She notes that the engagement space creates a clear opportunity, but the key question to ask is: engaged in what activity? Traphagen feels engagement strategies should focus not only on promoting activities critical to the brand, but also on other activities people do outside of their primary job function that can contribute to success or personal enrichment.
Creative Group’s focus on performance improvement doesn’t mean it’s turning its back on incentive travel, meetings and events, however. In fact, Traphagen says the company has grown over 10% annually for the last three years in its core business.
She explains: “Whether you are a Baby Boomer or a Millennial, regardless of where you fall defined by age, we all have human motivators. The overall experience matters. The difference with the younger generation is access to information that makes them more sophisticated travelers. Travel programs are getting less structured, providing more free time to explore and in some cases we can assist with that exploration. It’s a shift that all generations enjoy, not just Millennials. Baby Boomers appreciate and enjoy experiences too. You still can accommodate all age groups in a single program. It’s not separate plans for different generations. Everyone is looking for exploration and a way to enhance the experience.”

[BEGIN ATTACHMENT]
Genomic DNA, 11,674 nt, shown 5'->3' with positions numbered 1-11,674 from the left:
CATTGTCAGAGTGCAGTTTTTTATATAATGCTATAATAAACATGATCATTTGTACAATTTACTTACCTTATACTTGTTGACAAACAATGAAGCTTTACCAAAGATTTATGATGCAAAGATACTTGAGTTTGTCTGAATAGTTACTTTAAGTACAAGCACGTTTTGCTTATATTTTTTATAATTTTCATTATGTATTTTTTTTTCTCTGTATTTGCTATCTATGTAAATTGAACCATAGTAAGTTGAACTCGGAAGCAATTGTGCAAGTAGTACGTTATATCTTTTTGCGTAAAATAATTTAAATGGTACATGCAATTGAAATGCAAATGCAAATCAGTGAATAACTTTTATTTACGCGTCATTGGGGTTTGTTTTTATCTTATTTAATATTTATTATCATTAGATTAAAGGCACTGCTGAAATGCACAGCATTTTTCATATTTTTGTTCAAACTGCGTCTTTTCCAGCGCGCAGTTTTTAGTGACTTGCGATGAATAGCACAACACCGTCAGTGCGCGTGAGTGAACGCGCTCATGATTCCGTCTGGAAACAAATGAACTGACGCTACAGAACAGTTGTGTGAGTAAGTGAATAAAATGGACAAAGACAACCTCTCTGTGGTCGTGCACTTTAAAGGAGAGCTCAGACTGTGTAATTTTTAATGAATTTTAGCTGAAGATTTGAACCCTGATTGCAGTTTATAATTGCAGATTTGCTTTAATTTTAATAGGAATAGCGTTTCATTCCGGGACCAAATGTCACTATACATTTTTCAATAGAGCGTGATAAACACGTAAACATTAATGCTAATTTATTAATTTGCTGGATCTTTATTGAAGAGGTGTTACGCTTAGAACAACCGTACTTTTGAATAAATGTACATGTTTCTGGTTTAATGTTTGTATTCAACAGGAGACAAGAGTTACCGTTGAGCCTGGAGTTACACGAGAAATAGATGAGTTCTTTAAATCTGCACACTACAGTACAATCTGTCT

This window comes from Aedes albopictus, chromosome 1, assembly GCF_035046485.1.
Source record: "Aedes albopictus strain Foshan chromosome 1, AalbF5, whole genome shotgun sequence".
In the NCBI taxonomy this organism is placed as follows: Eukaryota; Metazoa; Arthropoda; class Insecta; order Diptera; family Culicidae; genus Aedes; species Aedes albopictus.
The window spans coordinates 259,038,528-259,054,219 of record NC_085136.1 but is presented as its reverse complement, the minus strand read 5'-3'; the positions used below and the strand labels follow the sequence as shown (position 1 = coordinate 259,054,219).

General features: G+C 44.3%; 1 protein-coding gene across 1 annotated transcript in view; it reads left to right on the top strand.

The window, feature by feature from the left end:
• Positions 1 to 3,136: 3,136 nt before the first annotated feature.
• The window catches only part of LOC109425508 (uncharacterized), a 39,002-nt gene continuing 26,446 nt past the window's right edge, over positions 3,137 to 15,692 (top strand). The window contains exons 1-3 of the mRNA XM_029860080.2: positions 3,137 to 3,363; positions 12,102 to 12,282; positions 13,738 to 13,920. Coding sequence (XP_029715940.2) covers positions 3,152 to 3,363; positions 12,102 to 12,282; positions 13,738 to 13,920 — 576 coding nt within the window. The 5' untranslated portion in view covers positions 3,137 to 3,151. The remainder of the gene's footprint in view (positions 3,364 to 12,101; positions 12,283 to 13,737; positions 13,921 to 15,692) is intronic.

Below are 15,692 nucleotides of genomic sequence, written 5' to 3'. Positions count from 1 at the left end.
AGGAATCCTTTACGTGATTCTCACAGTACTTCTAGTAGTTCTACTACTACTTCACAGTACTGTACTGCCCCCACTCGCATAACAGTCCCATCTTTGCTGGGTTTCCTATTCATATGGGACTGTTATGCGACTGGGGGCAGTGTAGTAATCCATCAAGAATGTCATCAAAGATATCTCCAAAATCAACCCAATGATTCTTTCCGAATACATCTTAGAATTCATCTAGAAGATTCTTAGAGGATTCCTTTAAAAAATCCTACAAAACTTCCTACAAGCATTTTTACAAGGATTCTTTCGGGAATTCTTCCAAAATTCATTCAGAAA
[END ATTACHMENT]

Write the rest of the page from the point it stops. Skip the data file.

Creating Unique Experiences
Traphagen says that even in major cities, it’s possible to create experiences people can’t do on their own. “In a recent program, we took people to Abbey Road, where the Beatles originally produced their records. We had professional musicians on hand, a conductor and producer. The participants crafted their own song for the brand. Everyone was wowed.”